Monday, January 10, 2011

Significant Moments: A Grandiose Analogy?

My book Significant Moments opens with the following quotations:

Those with an intimate acquaintance of Hebrew texts will recognize immediately that this one is written entirely in melitzah, a mosaic of fragments and phrases from the Hebrew Bible as well as from rabbinic literature or the liturgy, fitted together to form a new statement of what the author intends to express at the moment. Melitzah, in effect, recalls Walter Benjamin's desire to someday write a work composed entirely of quotations. At any rate, it was a literary device employed widely in medieval Hebrew poetry and prose,
then through . . .
Yosef Hayim Yerushalmi, Freud's Moses: Judaism Terminable and Interminable.
             . . . the movement known as Haskalah, Hebrew for “enlightenment,”. . .
Herbert Kupferberg, The Mendelssohns: Three Generations of Genius.
                        . . . and even among nineteenth-century writers both modern and traditional.
Yosef Hayim Yerushalmi, Freud's Moses: Judaism Terminable and Interminable.
What is so special about this particular . . .
Adam Baer, The Music Language.
           . . . literary device?
Ken Ham, Where are you, metaphor?
In melitzah the sentences compounded out of quotations mean what they say; but below and beyond the surface they reverberate with associations to the original texts, and this is what makes them psychologically so interesting and valuable. In the transposition of a quotation from the original (in this case canonical) text to a new one, the meaning of the original context may be retained, altered, or subverted. In any case the original context trails along as an invisible interlinear presence, and the readers, like the writer, must be aware of these associations if they are to savor the new text to the full. A partial analogy may be found in Eliot's use of quotations in The Waste Land.
Yosef Hayim Yerushalmi, Freud's Moses: Judaism Terminable and Interminable.
If he is successful in . . .
Donald P. Spence, Narrative Truth and Historical Truth: Meaning and Interpretation in Psychoanalysis.
           . . . his use of melitzah, . . .
Yosef Hayim Yerushalmi, Freud’s Moses: Judaism Terminable and Interminable.
                         . . . the Author . . .
Bill Moyers, Genesis: A Living Conversation.
                                   . . . will arouse in the reader a particular set of images and associations which will add a certain texture and tone to what is being described—the chordal accompaniment, so to speak, to the melodic line.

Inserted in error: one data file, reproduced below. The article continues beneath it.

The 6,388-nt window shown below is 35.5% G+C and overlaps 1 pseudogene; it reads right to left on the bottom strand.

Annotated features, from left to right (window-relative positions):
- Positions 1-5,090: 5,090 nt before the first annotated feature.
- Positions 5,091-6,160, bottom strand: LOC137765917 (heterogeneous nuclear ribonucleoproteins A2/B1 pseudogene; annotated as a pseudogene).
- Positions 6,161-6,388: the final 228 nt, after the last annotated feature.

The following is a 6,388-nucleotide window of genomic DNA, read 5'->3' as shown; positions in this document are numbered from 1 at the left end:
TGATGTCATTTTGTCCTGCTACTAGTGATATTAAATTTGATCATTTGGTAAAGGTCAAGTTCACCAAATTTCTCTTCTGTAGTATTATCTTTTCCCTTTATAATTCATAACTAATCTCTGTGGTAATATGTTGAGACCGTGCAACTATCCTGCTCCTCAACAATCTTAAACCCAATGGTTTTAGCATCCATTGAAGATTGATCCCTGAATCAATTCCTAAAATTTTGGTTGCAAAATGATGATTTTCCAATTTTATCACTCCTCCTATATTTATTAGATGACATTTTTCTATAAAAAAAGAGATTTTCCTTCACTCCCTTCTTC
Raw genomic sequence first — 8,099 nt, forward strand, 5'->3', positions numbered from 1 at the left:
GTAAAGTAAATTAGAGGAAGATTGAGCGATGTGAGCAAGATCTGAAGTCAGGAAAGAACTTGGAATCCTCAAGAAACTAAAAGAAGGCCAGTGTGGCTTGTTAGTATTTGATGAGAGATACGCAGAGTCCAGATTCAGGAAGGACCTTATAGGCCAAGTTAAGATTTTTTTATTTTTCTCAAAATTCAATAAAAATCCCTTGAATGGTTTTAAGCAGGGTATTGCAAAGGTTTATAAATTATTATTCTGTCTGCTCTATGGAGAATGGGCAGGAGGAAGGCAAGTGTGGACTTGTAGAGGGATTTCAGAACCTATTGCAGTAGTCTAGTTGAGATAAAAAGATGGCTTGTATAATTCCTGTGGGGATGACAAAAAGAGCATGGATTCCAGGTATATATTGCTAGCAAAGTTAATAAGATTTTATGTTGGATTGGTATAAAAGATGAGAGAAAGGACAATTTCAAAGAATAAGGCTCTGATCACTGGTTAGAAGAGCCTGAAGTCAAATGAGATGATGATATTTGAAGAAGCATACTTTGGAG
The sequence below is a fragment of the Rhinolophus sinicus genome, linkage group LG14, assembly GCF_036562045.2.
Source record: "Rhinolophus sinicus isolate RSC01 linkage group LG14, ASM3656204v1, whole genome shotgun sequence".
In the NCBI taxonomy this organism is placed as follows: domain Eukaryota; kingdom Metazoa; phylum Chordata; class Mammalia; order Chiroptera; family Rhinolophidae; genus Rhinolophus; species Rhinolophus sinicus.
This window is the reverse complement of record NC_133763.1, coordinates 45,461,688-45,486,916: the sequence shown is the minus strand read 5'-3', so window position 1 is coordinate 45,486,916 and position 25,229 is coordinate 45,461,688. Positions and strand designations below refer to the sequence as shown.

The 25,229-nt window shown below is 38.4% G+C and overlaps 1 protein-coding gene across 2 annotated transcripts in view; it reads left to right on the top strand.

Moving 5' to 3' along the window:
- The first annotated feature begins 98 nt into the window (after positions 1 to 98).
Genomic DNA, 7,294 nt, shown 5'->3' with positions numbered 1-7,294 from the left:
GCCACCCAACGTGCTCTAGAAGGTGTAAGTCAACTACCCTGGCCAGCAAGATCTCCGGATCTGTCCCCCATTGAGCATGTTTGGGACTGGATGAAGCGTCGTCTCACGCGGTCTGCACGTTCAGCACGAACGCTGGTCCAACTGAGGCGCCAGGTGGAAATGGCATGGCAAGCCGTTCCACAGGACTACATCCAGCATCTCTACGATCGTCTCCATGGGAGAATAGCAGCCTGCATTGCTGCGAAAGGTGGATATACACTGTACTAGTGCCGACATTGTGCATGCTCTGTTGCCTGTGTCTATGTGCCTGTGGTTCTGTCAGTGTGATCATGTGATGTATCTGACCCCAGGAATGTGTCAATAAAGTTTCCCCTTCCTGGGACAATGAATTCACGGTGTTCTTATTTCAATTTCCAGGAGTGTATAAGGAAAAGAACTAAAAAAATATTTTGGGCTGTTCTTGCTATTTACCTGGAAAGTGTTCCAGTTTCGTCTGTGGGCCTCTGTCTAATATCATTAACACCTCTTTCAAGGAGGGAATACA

Donald P. Spence, Narrative Truth and Historical Truth: Meaning and Interpretation in Psychoanalysis.

The manifest content of this opening passage defines a literary technique, known as Melitzah, in which a writing comprises fragments and phrases (quotations) of other texts to create a new text.

Upon closer inspection, the careful reader will see that subsidiary themes -- themes that will be elaborated in the remainder of Significant Moments -- are foreshadowed.

(a.) The Hebrew Bible is expressly referenced in the opening sentence.  Later, the quote "the Author" written with a capital "A" indicates that the Author is God.  The word "Author" denotes God as the Author of the Bible and, symbolically, as the Author of Life.  Significant Moments includes several biblical stories and allusions to Old Testament figures.

(b.) The quote "fragments and phrases" manifestly refers to the technique of Melitzah, but also suggests DNA, a nucleic acid that contains the genetic instructions used in the development and functioning of all known living organisms (with the exception of RNA viruses). The main role of DNA molecules is the long-term storage of information.

DNA consists of two long polymers of simple units called nucleotides, with backbones made of sugars and phosphate groups joined by ester bonds. These two strands run in opposite directions to each other and are therefore anti-parallel. Attached to each sugar is one of four types of molecules called bases: adenine (abbreviated A), cytosine (C), guanine (G) and thymine (T). It is the sequence of these four bases along the backbone that encodes information. This information is read using the genetic code, which specifies the sequence of the amino acids within proteins. The code is read by copying stretches of DNA into the related nucleic acid RNA, in a process called transcription.